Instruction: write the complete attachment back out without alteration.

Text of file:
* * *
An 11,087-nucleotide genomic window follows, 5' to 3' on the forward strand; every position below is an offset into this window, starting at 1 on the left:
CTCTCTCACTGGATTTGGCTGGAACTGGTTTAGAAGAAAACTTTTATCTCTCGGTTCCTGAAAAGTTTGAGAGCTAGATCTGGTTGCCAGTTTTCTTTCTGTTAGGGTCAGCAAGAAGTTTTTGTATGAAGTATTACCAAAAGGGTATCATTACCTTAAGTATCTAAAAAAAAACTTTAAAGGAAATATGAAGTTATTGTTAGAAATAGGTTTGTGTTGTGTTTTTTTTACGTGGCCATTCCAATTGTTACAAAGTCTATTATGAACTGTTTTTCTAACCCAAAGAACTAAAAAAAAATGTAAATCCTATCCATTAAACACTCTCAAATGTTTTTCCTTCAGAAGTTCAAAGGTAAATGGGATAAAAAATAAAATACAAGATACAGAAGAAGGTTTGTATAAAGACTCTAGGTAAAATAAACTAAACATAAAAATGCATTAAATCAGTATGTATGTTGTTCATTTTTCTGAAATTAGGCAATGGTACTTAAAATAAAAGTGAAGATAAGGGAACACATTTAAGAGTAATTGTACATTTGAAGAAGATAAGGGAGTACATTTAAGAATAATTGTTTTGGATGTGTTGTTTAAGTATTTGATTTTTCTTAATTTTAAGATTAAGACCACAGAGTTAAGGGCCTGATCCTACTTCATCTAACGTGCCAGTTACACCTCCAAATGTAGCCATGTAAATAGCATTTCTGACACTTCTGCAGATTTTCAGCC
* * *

An 11,087-nucleotide genomic window follows, 5' to 3' on the forward strand; every position below is an offset into this window, starting at 1 on the left:
CTCTCTCACTGGATTTGGCTGGAACTGGTTTAGAAGAAAACTTTTATCTCTCGGTTCCTGAAAAGTTTGAGAGCTAGATCTGGTTGCCAGTTTTCTTTCTGTTAGGGTCAGCAAGAAGTTTTTGTATGAAGTATTACCAAAAGGGTATCATTACCTTAAGTATCTAAAAAAAAACTTTAAAGGAAATATGAAGTTATTGTTAGAAATAGGTTTGTGTTGTGTTTTTTTTACGTGGCCATTCCAATTGTTACAAAGTCTATTATGAACTGTTTTTCTAACCCAAAGAACTAAAAAAAAATGTAAATCCTATCCATTAAACACTCTCAAATGTTTTTCCTTCAGAAGTTCAAAGGTAAATGGGATAAAAAATAAAATACAAGATACAGAAGAAGGTTTGTATAAAGACTCTAGGTAAAATAAACTAAACATAAAAATGCATTAAATCAGTATGTATGTTGTTCATTTTTCTGAAATTAGGCAATGGTACTTAAAATAAAAGTGAAGATAAGGGAACACATTTAAGAGTAATTGTACATTTGAAGAAGATAAGGGAGTACATTTAAGAATAATTGTTTTGGATGTGTTGTTTAAGTATTTGATTTTTCTTAATTTTAAGATTAAGACCACAGAGTTAAGGGCCTGATCCTACTTCATCTAACGTGCCAGTTACACCTCCAAATGTAGCCATGTAAATAGCATTTCTGACACTTCTGCAGATTTTCAGCC